Tracey Drury Buffalo Business First Reporter- Buffalo Business First
A Buffalo nonprofit has kicked off a rebranding effort aimed at expanding its reach.
The Parent Network of WNY is keeping its name the same, but changing its logo and updating the resources it offers to the community. That includes a new website equipped with 10 fact sheets, each offered in seven different languages and in video format.
The nonprofit organization provides education and resources for families of individuals with special needs of all ages. It also serves professionals through resources, workshops and support groups. The goal is to empower individuals with disabilities to reach their full potential.
Executive director Susan Barlow said the goal of the rebranding is to find a better way to actually reach the people it serves. If individuals don’t understand English, the agency’s existing program materials are useless. The same is true if someone speaks another language but can’t read even their native language.
“There are a lot of people who can’t read or won’t read,” she said. “Those are the families that are in some ways being taken advantage of because they don’t know the system. Their kids may be getting classified but not getting what they need in terms of services. But they don’t know what they don’t know.”
The website opens the door by providing basic information on services available to families. After the families know what they actually need and what’s available, the Parent Network can connect them with services or make referrals to other organizations that can help.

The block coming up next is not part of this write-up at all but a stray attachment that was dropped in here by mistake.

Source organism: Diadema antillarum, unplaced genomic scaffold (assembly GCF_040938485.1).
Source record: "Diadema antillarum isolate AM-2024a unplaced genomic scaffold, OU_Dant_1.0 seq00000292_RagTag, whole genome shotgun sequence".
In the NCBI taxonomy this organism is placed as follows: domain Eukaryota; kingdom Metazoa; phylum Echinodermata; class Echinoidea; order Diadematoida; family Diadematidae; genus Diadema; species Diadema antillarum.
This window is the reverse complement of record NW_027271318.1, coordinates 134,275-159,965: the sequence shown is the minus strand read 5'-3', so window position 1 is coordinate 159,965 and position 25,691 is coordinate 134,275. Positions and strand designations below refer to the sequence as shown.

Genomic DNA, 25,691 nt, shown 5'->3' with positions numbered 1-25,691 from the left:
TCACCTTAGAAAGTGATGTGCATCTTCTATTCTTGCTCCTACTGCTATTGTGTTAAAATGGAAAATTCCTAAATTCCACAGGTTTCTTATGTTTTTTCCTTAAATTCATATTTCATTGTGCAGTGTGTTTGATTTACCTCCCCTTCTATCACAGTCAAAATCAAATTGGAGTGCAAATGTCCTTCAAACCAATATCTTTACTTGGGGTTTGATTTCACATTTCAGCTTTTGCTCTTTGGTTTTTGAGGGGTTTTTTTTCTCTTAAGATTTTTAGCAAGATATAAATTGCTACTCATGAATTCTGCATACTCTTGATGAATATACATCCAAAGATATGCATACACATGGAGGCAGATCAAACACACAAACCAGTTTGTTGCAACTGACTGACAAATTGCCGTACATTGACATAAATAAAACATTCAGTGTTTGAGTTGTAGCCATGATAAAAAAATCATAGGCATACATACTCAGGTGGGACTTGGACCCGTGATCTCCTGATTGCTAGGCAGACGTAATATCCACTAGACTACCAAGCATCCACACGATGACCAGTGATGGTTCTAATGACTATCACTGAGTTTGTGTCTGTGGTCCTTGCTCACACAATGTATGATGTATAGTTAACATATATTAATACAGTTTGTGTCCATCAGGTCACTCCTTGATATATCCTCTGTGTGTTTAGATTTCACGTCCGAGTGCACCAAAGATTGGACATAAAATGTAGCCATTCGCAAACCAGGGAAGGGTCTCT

“If nothing else, it gives you some basic information in your own language. Then you’ll know what you don’t know,” she said.
Parent Network will host its Harvest Honors event Thursday at 4:30 p.m. at its offices at 1000 Main St., Buffalo, to spread the word. The event includes interactive stations for hands-on learning and opportunities to learn how to navigate the new website; as well as an awards presentation, basket and silent auction and networking opportunities for families and professionals.
Operating on a budget of about $1 million, the organization serves about 10,000 individuals annually through workshops and one-on-one events in all eight counties. Funded by the state Education Department and the state’s Office for People with Developmental Disabilities and the U.S. Department of Education, it is among 105 Parent Network programs across the U.S.
“We’re all talking to each other and sharing resources,” Barlow said. “Our make-over is to increase accessibility to materials and what we’re doing not just in Buffalo, but across the U.S.”